If the will of the legislature is apparent, it is the duty of the court to give effect to its intention, and such construction should be placed upon the language of the statute as will give it force and not nullify the manifest purpose of that section, which should be construed in connection with the preceding one. We are unable to conclude otherwise than that by designating in section 4711 that certain acts shall constitute arson in the second degree, and that persons convicted thereof shall be punished by incarceration in the state prison for a term not less than one nor more than ten years, it was, by the provision in the following section that “every person who shall wilfully burn any building, any goods, wares or merchandise, which shall be at the time insured against loss or damage by fire, with intent to injure or defraud such insurer, whether the same be the property of such person or any other, shall, upon conviction, be adjudged guilty or arson in the second degree and punished accordingly,” the intention of the legisla

[32 Nev. 378, Page 381]

ture to make persons committing the acts last designated guilty of arson in the second degree, the same as if these acts had been specified in the previous section among those constituting that crime as there designated, and that the words “shall be adjudged guilty of arson in the second degree and punished accordingly” refer to, and are intended to supply, the same punishment which is provided for that offense in the preceding section, as clearly and fully as if the last section had repeated the language of the former one, providing that offenders upon conviction “shall be punished by imprisonment in the state prison for a term not less than one nor more than ten years.” Any other construction would nullify section 4712 entirely and set aside the evident intention of the legislature contrary to the ordinary rules for construing statutes.

The language assailed and the provision for punishment for the crime of arson in the second degree are the same in sections 4711 and 4712 of our Compiled Laws as in the California statute of 1856 (Cal. Stats. 1856, p. 132; Woods's Digest 1856-1860, 336). In People v. Hughes, 29 Cal. 257, an indictment and conviction for arson in the second degree for burning an insured building with intent to defraud the Hartford Insurance Company was sustained under the section of the statute corresponding to the one under which petitioner was convicted. It was sought to reverse the judgment of the trial court there on other grounds.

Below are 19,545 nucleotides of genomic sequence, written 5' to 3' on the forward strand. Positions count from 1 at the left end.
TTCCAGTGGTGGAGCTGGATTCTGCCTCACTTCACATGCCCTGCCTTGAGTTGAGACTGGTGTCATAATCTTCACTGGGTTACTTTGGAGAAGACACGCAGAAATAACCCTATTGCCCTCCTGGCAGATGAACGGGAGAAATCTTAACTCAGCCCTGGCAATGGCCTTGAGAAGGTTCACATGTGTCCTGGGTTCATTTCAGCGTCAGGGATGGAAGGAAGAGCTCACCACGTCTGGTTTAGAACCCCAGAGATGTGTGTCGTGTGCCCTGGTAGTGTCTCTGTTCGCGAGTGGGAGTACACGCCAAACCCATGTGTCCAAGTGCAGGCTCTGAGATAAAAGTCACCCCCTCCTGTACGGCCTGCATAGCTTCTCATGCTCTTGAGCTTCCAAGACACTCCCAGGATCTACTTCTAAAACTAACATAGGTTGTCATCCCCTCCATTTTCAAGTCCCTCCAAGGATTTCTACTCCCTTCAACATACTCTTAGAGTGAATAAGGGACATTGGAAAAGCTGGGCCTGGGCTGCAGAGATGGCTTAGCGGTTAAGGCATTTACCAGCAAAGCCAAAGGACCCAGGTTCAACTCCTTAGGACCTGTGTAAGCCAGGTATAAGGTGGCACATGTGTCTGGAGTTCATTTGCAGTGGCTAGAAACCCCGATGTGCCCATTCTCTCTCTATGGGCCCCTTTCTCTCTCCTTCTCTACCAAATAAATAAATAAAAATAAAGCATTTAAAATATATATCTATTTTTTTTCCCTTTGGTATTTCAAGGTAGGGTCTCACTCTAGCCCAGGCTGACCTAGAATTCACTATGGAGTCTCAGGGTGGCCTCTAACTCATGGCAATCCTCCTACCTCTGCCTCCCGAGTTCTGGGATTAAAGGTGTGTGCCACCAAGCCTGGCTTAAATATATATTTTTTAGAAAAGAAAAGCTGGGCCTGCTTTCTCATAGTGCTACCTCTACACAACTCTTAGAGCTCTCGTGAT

In Davis v. State, 51 Neb. 318, 70 N. W. 990, it was said: “A criminal statute is not void for uncertainty which prescribes as a punishment for the doing of a certain act the same punishment that is prescribed for doing another-named act, when the same criminal code defines the latter act and prescribes its punishment.”

As quoted by the Supreme Court of Alabama from Marshall, C. J., in U. S. v. Wiltberger, 5 Wheat. 76 (5 L. Ed. 37): “It is the legislature, not the court, which is to define a crime and ordain its punishment. Though penal laws are to be construed strictly, they are not to be construed so strictly as to defeat the obvious intention of the legislature; nor is the maxim to be so applied as to exclude from the operation of

[32 Nev. 378, Page 382]

the statute cases which the words in their ordinary acceptation, or in that sense in which the legislature ...